Instructor: Lacey Smith
T/R 12:30-1:45, GIRV 2115

The purpose of this course is to examine trends of literary and critical theory, both of the past and the contemporary moment.  Within theory lies attempts at framing culture and thought in ways that open it up to questioning and critique, an appeal towards an intellectual coherence that lies beneath superficially disconnected strands of experience.  With that in mind, such theories are themselves subject to examination and questioning, and that is the goal of this class.  Weekly units will cover a wide selection of literary and critical theory: foundations such as phenomenology and structuralism, cutting edge approaches in the form of non-philosophy and object oriented ontology, and the contemporary pertinence of Marxist, postcolonial, and feminist critique.


C LIT 119: Psychoanalytic Theory [GE: D, E, WRT]
Instructor: L.O. Aranye Fradenburg
M/F 9:30-10:45, Phelps 2516

This course is an introduction to psychoanalytic theory, and to its use in cultural and literary studies.  It will also include some examples of the role of rhetorical analysis in psychoanalytic writing.  Since recent neuroscientific discoveries are suggesting that psychoanalysis is effective, and particularly so with respect to long-term neuroplastic change, we will also dip into the "neuropsychoanalytic" literature.  In addition to some poetry here and there, we will consider the following fictional texts:  Fight Club, The Virgin Suicides, and Rubyfruit Jungle.  There will also be a course reader. In this course you will learn: (1) how to analyze literary and cultural phenomena from a variety of psychoanalytic standpoints; (2) explore the role of paralanguage and language in psychoanalytic theory and practice; (3) explore the new field of neuropsychoanalysis.


C LIT 128A: Children’s Literature [GE: G, WRT]
Instructor: Sara Pankenier Weld

T/R 2:00-3:15, BUCH 1940

Theoretical analysis of children’s literature from a comparative perspective and with a focus on ideology and the construction of childhood. Through the examination of classic texts, as well as alternative viewpoints that counter them, we consider children’s literature in terms of history, genre, and form and explore issues of psychology, pedagogy, ideology, gender, and national identity. Ranging from fables and fairy tales to modern fantasy, readings are by Aesop, Perrault, Grimm, Afanasyev, Andersen, Carroll, Collodi, and others, while theorists include Propp, Bettelheim, Tatar, Lurie, Warner, and Rose. Students will: 1) Examine the history and development of children’s literature in a comparative global context, 2) Engage in literary interpretation of children’s literature and its traditions, techniques, and genres, 3) Encounter and apply a variety of theoretical approaches to children’s literature, 4) Hone skills in close reading, literary analysis, and critical thinking, 5) Develop their ability to advance an evidence-based argument in written form.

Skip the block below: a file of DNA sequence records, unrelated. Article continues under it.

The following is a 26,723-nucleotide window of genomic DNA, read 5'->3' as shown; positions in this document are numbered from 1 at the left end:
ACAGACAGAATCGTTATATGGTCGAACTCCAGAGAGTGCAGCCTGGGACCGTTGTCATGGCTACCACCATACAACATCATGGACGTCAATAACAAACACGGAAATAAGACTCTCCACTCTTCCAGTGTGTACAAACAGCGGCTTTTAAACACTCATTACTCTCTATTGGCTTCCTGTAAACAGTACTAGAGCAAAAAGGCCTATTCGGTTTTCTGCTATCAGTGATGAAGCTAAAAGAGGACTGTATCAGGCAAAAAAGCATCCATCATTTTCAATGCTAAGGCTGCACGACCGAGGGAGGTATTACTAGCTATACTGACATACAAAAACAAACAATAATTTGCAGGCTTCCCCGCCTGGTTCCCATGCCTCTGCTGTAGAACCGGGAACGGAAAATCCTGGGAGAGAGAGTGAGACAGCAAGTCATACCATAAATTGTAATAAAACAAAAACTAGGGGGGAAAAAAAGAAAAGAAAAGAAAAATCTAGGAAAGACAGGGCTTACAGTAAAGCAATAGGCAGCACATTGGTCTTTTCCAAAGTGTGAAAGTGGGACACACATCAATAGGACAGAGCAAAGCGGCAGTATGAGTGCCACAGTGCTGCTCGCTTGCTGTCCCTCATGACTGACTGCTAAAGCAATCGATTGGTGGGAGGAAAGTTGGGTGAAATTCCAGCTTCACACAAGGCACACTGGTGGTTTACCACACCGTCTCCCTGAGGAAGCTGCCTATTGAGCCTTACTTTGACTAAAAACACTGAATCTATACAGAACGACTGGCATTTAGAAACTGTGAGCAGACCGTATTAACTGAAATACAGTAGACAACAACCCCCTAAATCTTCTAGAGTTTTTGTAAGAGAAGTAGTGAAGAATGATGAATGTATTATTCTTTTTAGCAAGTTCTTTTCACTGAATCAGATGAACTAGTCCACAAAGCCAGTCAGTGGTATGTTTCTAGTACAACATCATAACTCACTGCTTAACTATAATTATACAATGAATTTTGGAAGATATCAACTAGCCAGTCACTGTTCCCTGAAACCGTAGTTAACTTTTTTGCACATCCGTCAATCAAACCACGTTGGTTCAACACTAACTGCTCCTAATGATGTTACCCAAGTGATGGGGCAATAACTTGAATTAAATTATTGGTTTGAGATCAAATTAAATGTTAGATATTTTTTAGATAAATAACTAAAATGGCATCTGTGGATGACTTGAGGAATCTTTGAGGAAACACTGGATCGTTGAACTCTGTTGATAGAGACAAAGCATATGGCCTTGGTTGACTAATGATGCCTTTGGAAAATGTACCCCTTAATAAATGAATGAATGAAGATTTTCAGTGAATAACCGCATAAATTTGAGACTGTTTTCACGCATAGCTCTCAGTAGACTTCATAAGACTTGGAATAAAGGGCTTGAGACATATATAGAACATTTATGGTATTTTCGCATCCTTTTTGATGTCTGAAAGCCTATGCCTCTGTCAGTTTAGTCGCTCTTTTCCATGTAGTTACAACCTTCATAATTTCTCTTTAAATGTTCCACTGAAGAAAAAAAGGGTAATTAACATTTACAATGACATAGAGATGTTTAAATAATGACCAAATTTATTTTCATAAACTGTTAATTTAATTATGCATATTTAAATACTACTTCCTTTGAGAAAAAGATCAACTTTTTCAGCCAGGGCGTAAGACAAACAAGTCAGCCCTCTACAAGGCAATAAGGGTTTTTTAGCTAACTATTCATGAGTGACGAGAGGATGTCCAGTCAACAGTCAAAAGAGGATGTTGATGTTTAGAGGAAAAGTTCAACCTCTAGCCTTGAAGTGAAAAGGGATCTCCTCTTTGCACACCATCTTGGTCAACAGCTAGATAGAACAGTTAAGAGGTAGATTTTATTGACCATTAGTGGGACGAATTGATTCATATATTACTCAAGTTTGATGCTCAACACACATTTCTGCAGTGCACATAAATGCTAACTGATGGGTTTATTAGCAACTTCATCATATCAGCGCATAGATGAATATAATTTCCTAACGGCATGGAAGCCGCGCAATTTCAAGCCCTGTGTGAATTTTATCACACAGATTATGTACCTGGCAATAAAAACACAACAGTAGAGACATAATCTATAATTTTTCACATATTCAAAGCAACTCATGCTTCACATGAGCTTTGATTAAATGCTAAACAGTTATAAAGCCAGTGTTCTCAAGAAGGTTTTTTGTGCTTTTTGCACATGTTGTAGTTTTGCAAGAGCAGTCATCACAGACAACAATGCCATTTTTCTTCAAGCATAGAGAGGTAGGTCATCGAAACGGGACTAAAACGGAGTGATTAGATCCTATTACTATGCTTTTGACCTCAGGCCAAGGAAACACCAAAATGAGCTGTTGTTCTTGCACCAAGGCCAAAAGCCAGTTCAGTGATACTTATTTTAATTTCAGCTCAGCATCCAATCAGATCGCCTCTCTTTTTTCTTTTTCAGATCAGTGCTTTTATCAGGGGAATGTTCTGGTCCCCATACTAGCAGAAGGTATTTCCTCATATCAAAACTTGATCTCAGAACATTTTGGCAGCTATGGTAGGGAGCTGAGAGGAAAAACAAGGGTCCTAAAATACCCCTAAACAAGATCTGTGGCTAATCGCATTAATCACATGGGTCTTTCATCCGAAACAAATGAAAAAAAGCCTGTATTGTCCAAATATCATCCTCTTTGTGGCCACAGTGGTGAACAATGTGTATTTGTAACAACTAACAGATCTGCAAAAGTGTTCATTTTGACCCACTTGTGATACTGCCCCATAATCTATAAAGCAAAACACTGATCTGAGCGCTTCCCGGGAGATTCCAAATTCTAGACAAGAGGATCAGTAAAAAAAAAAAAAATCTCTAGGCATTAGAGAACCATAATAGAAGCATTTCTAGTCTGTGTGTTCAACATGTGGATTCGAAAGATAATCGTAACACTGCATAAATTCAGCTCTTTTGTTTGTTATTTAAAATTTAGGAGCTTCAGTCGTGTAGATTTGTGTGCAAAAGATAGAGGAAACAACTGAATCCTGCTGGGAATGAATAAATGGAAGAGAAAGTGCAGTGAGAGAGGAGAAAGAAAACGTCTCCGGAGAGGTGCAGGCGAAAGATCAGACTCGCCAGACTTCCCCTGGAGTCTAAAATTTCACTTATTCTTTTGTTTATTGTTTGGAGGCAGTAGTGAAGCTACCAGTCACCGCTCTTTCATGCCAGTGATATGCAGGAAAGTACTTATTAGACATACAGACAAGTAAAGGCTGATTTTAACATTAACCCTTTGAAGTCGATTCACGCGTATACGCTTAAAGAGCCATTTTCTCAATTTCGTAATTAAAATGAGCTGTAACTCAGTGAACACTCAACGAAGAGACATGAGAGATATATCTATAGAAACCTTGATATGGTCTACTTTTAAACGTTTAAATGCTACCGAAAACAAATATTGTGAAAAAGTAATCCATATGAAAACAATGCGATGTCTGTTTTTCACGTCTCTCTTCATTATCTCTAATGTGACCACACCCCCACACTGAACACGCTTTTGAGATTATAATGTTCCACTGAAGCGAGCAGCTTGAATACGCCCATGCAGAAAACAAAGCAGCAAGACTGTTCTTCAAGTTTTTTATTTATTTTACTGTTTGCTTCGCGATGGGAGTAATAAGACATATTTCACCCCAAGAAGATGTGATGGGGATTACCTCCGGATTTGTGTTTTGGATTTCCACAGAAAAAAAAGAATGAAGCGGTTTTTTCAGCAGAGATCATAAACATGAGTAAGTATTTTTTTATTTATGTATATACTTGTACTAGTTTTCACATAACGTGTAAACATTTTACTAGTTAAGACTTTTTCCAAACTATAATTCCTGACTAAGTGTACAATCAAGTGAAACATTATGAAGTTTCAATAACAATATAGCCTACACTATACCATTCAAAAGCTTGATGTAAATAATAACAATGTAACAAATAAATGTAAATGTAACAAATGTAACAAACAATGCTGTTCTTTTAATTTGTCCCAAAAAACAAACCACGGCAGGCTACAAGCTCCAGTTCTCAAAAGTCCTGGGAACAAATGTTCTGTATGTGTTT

C LIT 133: Transpacific Literature [GE: G, WRT]
Instructor: Yunte Huang

M/W 11:00-12:15, PSYCH 1902

Looks at the Pacific as the primary location for literary and historical imagination since the Age of Exploration. Studies the crisscross, transpacific field of inscriptions ranging from Captain Cook to Herman Melville, Mark Twain, Jack London, and Maxine Hong Kingston.


C LIT 162I: Desire, Sex, & Romance in Traditions of India
Instructor: William Elison
M/W/F 2:00-2:50, GIRV 2127
Explores questions of love and sex across two thousand years of Indian religious thought. The reading list includes some of the most famous voices in South Asian literary history. We will tour various genres: moral teachings, epic narrative, drama, devotional and mystical poetry, and modern fiction. Yes, we will read the Kama Sutra, and yes, there will be Bollywood films.

C LIT 186FL: Vegetarianism: Food, Literature, and Philosophy [GE: D, WRT]

Instructor: Renan Larue
T/R 3:30-4:45, NH 1006

Veganism is a growing movement that opposes animal suffering and promotes environmental sustainability. More and more people in the US, especially in California, are adopting a plant-based diet. This course will discuss vegetarianism and veganism: their underlying claims, their philosophical roots and history, their treatment in literature and the media, and ultimately their stakes in our contemporary world.


C LIT 186WL: Wild Literature in the Urban Landscape
Instructor: Rick Benjamin

F 1:00-3:50, HSSB 4202

Combines study of ecological writing with service to schools and community centers in Santa Barbara. Through exploration of both local and global ecological challenges, students will conduct weekly workshops combining literature and ecology in order to better understand local issues like drought, erosion and land-use, with an emphasis on eco-industrial histories. The curriculum will serve as an existing approach to environmental education through the lens of literary arts, providing an initial foundation for lesson development elsewhere.